During yesterday’s blizzard, many of us were thinking the same thing: Wow, it must suck to be a designer having to show in this storm. Would their clothes, sets, and models arrive on time? Would they show to an empty room? Those of us who braved the storm know that it did, indeed, suck. But it turns out that for one designer, Erin Beatty—who co-designs Suno with Max Osterweis—the storm sucked just a little bit more. When we ran into Beatty at 1 a.m., she wasn’t so much complaining as letting it all out over multiple, much-needed cocktails at her label’s rather excellent after-party at the Jane Hotel.
“Yesterday was my birthday,” she began. “Most depressing birthday ever.” Her February 7 birthday used to fall in the calm week before NYFW, but now that the schedule has been moved up, it’s totally harshing on Beatty’s celebration. “Now it’s like whatever,” she said. “My boyfriend was out of town, my sister was out of town, I got home at eleven-thirty. All my friends were like, ‘Come meet us at this fashion party.’ I was like, ‘I’d rather die.’ So I just turned on the television and watched Jenny McCarthy on Bravo Watch What Happens Live. It was depressing. Cheers to being past the birthday.”
At least she and Osterweis were past the stress of putting on a fashion show in a blizzard, too. Many of their models showed up late, after driving in snow from the Helmut Lang show, which was also running late. And Anna Wintour didn’t come. This was the first season she’d RSVPed to the show instead of previewing the collection. “We’re like, ‘Wow, the first time! How amazing! How exciting!’ And then she RSVPed no at the last minute due to the blizzard and due to the fact that she didn’t feel well,” said Beatty, who at least saw a silver lining in La Wintour’s absence. “The truth is I love Anna and I’m very eager to hear what she has to say about the collection, but it took a lot of pressure off.”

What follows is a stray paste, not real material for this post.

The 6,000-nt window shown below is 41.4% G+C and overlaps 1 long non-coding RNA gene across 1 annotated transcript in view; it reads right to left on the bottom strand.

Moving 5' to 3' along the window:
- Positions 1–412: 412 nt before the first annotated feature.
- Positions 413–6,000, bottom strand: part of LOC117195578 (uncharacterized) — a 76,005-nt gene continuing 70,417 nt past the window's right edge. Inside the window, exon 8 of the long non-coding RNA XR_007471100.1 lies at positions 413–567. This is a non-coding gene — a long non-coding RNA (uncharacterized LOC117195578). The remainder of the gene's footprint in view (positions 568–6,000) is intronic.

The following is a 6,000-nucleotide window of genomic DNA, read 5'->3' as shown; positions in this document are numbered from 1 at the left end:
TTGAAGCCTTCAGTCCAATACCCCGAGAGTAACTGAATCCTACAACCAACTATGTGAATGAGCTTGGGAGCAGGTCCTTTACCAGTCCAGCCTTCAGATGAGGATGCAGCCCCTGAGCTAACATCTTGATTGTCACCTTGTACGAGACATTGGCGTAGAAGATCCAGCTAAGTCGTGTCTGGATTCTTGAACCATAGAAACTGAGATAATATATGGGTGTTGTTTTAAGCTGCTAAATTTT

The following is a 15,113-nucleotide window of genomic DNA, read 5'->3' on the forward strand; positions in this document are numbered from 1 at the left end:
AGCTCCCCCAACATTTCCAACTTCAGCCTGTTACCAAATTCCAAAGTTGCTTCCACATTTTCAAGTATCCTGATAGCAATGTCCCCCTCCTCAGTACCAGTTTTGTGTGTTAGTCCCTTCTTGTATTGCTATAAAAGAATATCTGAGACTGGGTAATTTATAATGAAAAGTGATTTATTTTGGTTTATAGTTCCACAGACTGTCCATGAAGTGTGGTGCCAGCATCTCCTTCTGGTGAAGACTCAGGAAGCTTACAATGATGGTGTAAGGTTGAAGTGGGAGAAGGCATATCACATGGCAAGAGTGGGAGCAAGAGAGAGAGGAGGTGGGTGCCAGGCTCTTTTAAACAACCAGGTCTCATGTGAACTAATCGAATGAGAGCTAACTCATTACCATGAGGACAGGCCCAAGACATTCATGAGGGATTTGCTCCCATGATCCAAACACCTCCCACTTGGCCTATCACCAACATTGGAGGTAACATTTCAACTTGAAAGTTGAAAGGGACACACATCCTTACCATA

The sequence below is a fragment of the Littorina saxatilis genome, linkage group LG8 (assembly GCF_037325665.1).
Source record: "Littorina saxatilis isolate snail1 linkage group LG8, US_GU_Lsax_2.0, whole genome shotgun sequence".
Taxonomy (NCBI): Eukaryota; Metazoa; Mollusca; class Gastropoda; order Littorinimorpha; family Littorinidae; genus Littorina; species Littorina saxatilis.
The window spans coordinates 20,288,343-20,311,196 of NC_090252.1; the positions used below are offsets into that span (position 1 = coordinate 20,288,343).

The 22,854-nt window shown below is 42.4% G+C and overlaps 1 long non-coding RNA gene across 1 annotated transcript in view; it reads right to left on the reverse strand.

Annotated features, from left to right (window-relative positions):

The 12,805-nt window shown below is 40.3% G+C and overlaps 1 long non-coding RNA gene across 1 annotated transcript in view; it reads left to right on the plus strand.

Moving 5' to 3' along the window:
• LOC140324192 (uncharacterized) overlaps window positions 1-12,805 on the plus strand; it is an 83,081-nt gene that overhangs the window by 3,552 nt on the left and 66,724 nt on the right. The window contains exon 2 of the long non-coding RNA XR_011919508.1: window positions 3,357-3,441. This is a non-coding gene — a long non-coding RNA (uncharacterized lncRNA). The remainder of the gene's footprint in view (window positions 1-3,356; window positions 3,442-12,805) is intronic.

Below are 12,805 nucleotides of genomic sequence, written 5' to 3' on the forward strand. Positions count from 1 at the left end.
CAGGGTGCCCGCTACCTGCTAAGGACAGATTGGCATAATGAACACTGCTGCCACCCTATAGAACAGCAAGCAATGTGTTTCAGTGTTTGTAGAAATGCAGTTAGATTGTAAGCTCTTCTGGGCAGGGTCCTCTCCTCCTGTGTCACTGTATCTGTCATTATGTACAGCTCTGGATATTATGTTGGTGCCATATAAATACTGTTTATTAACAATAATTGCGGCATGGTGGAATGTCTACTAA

This past year, Suno had the honor of being picked as a finalist for the CFDA/Vogue Fashion Fund for the second year in a row — and the disappointment of not winning it, or even placing, for the second year in a row. “We did it twice. We officially lost twice. And I think we’re officially done,” said Beatty. She was quick to add, though, “We appreciate everything the CFDA/Vogue Fashion Fund has done for us. They’re not lying when they say to participate in it is to win, but we were really bummed not to place this season. All I wanted was to be like, ‘Hey, we are still in there! Do not forget us. And FYI, we’re good.’” At least she’s gained comfort with La Wintour and made great contacts, like having Theory founder Andrew Rosen and J. Crew creative director Jenna Lyons in her phone. And she and Osterweis learned a lot. The most important lesson? “Never to expect to win,” Beatty said, laughing.
That night, Beatty was anxious to hear what the world would think of Suno after this collection. “We were so scared because we made something that felt kind of different and new for us,” she said. Namely, they’d used a lot of black instead of their usual explosion of prints. Why? “Honestly because fashion’s exhausting right now. She and Osterweis felt they had to stop being so specifically associated with prints and open up for a broader appeal.
Post-birthday, post-blizzard, post-Anna-no-show, there’s a lot of work to be done. Beatty has a side gig consulting for Tory Burch, which she’s really excited about. Plus, Suno has to get in more stores to be successful. But all in all, the night wasn’t so bad. “My favorite nights in New York are all blizzard nights,” said Beatty. “So as kind of upset as I was, I was actually more pleased than anything because there’s something about a blizzard where people are like, ‘I got here. It’s my last thing of the night. I’m cool.’” At that moment, some friends came by with a bottle of champagne and wished her a happy birthday. Her face lit up, and she got another drink.